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This microbook is a summary/original review based on the book: How the Mind Works
Available for: Read online, read in our mobile apps for iPhone/Android and send in PDF/EPUB/MOBI to Amazon Kindle.
Publisher: W. W. Norton & Company
Have you ever wondered why people fall in love? Or why people see the world in different ways? In “How the Mind Works,” Steven Pinker combines new research into the workings of the mind from various disciplines. He looks at why the brain and mind developed as they did, and how they work. From vision to emotion, intelligence to social structures – get ready to discover how your mind works!
Imagine you were tasked to program a robot to act and think like a human. How would you go about it? Even to get the robot to see like the human eye does would present you with insurmountable barriers. Even if you could somehow manage to do that, however, how would you make a robot think? Or reason? Let alone love?
To understand how all this would work, we need to look to the human mind – and the place where it is situated, the brain. The mind is what the brain does. But how? Pinker suggests the computational theory of mind: “The mind is a system of organs of computation, designed by natural selection to solve the kinds of problems our ancestors faced in their foraging way of life, in particular, understanding, and outmaneuvering objects, animals, plants, and other people.”
In that sense, the human mind is pretty similar to that of a robot. It processes information through the connections between neurons. The mind sees information as a configuration of symbols: by connecting these to other symbols in the mind or to those neurons that control the muscles, behavior is created.
If you think about it, it is really incredible what the human mind can do. Just take a telephone call, for example. The message stays the same, even as it leaves your mouth as vibrating air, is then physically transformed into electricity in a wire to charges in silicon, to flickering light in a fiber optic cable, and finally to electromagnetic waves - and then back again in reverse order. The other person’s brain then processes this information in the form of chemicals diffusing across synapses and firing neurons.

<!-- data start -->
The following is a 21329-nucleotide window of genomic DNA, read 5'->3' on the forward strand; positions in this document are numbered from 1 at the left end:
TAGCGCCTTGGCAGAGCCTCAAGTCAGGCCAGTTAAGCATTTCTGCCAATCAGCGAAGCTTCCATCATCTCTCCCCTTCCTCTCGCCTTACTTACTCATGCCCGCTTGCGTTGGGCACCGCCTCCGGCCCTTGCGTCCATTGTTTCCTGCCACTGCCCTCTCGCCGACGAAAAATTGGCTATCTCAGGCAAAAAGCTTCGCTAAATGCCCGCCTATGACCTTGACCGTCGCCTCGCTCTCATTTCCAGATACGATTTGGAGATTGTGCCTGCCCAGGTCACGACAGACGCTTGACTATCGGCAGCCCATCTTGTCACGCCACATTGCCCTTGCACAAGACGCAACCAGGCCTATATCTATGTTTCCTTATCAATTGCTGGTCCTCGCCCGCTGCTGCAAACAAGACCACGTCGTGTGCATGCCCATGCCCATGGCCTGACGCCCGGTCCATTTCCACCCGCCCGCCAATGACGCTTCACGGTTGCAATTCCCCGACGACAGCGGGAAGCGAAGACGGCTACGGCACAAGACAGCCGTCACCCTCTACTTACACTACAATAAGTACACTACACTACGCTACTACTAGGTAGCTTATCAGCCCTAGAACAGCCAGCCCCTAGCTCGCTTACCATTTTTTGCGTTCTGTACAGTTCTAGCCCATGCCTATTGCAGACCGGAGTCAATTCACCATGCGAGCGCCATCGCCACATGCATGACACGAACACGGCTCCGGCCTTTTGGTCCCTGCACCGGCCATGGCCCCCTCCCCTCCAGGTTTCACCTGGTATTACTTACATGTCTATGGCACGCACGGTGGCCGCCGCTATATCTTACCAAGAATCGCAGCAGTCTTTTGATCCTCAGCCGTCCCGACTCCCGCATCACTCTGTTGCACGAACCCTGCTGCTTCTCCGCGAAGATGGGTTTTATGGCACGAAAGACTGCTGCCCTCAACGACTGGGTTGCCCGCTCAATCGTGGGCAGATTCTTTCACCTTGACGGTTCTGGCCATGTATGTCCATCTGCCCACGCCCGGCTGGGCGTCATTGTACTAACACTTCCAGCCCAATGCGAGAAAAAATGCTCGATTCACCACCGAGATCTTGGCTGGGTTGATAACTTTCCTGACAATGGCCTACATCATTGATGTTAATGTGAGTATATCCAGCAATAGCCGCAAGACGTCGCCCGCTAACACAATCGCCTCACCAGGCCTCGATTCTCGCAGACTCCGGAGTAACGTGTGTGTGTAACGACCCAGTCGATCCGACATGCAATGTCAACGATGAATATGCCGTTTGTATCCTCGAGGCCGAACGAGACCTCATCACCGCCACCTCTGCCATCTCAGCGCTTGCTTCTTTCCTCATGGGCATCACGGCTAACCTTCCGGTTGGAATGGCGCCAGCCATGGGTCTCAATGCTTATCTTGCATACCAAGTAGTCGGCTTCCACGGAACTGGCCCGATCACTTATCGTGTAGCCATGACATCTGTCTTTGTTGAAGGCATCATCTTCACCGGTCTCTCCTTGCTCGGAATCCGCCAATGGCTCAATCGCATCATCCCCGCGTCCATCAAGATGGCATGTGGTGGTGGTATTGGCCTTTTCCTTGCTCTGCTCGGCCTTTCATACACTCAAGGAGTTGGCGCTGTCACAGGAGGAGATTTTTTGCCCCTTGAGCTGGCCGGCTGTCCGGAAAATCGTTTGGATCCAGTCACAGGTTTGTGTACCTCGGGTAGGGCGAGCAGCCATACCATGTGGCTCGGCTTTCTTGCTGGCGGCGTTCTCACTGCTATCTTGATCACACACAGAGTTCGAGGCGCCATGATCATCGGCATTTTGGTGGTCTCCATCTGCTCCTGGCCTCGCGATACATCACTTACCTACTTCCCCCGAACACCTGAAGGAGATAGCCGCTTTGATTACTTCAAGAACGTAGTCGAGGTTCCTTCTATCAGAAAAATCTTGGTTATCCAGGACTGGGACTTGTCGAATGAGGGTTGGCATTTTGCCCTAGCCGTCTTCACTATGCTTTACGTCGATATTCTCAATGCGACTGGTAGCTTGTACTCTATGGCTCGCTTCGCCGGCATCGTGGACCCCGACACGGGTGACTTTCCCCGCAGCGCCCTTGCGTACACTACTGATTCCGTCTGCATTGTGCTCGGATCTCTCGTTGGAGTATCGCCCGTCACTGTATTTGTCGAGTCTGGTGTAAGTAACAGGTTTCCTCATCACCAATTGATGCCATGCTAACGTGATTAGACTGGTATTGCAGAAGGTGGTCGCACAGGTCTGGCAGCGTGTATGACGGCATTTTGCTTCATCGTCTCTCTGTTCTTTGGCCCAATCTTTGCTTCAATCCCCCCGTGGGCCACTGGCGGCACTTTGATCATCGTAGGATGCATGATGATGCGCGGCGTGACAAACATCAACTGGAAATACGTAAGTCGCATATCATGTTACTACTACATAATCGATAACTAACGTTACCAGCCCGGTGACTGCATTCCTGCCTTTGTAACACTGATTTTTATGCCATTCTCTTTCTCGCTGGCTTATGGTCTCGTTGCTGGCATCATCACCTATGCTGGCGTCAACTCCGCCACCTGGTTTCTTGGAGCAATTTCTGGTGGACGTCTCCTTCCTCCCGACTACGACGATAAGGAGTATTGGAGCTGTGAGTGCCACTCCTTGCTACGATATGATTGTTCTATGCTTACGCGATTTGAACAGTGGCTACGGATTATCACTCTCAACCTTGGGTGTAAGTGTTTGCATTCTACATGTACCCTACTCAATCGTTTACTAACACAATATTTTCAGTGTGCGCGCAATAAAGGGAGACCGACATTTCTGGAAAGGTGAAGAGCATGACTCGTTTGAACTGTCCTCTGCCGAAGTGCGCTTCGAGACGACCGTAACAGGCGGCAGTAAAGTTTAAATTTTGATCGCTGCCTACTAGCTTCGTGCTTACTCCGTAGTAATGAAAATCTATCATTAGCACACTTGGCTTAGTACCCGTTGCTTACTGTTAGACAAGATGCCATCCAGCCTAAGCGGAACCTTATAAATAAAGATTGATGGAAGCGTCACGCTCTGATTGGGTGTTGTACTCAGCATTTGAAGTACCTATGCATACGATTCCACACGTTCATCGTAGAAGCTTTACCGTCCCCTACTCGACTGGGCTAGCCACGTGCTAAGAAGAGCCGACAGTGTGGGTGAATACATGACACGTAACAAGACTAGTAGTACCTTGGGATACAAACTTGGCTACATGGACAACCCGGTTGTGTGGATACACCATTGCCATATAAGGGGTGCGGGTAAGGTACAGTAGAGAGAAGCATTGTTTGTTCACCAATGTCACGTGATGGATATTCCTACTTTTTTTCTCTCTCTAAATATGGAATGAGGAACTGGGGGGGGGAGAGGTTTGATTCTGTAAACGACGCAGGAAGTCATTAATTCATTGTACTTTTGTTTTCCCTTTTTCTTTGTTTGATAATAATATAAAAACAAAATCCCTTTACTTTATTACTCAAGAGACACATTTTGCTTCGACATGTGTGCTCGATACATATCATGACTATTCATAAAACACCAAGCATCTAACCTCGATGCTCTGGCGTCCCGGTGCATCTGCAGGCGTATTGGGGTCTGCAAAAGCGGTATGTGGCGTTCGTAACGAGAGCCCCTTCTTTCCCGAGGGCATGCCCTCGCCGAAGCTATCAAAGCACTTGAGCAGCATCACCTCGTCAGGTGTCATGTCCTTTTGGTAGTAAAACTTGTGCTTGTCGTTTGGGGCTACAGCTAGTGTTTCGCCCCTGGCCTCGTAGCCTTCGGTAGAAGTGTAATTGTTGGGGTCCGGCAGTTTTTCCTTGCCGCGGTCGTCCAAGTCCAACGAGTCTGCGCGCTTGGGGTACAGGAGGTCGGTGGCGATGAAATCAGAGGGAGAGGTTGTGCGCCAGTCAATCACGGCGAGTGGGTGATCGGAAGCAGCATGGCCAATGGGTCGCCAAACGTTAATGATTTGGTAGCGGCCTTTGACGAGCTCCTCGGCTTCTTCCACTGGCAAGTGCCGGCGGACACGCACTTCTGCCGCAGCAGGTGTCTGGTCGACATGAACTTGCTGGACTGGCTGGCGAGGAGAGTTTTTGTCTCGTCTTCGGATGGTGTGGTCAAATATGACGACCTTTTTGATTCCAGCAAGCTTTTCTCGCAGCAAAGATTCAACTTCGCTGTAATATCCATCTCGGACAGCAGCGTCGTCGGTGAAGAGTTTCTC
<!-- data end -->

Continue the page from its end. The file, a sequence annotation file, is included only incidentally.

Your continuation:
Moreover, all the things we think, feel, and do at this point in history were created through evolution. Through reverse-engineering it is possible to trace why the mind works in the way it does now.
Our vision is a great example of the miracle of the human mind. Let us start with the basics. When looking at an object, the eye discerns between dark and light patches of light. Somehow, our brain computes these patches of light so that we see them in shapes, arranged in space, and in different colours.
We know how far an object is away and what it is. This is quite amazing since our retinal vision is two-dimensional – but again, somehow the brain manages to transfer this into a three-dimensional image.
However, our mind is not just one giant supercomputer, it is made up of many mental modules. Just like our physical organs all have their own specific task to accomplish, such as the heart pumping blood, so do our mental organs have one specific task that they are required to do.
In the field of vision for example, we have the surface-perception module which perceives the properties of surfaces. Imagine a lump of coal and a ball of snow. You would think that the lump of coal would look black to the human eye, while the ball of snow would look white. In fact, they do not, depending on the surrounding brightness.
The fact that they always look black or white to us - no matter how bright the surroundings are - comes down to information supplemented by the brain. The surface-perception module calculates the brightness of the surroundings and, based on that, displays the ball of snow as white and the lump of coal as black. Our brains are used to seeing everything in terms of earthly viewing conditions.
If we were to be transported to a different planet, however, where the light is not distributed evenly, but cunningly arranged as a patchwork, we would be seeing objects that are not there. In fact, this happens every time you watch TV! You are staring at a shimmering piece of glass, yet our brains have adapted so well to the viewing conditions on Earth that we think we see real people and places. This has become so etched into our mental programme that even if you were to spend your entire life as a couch potato, your brain would not be able to see through the trick.
Human beings are different from other species on earth because we are intelligent beings. But what exactly is intelligence? According to Pinker, it is “the ability to attain goals in the face of obstacles by means of decisions based on rational (truth-obeying) rules.”
Intelligence is based on information, and processing information is the fundamental activity of the brain. So how do we humans make sense of the world around us?
One way in which the brain stores information is by categorizing it. Organizing information into categories brings order into the mental chaos. By ordering January, February, and December into the category “months,” or by organizing Africa, Asia, and Europe into “continents” we can make sense of the daily load of information that the brain is confronted with.
More importantly, categorizing allows us to infer. We cannot know everything about every object, but we can predict properties with the help of categories. As an example: Mopsy has long ears, so he is a rabbit. This means he likes carrots and can jump. If we only knew that Mopsy was a mammal, we could make very few predictions about what Mopsy is or does.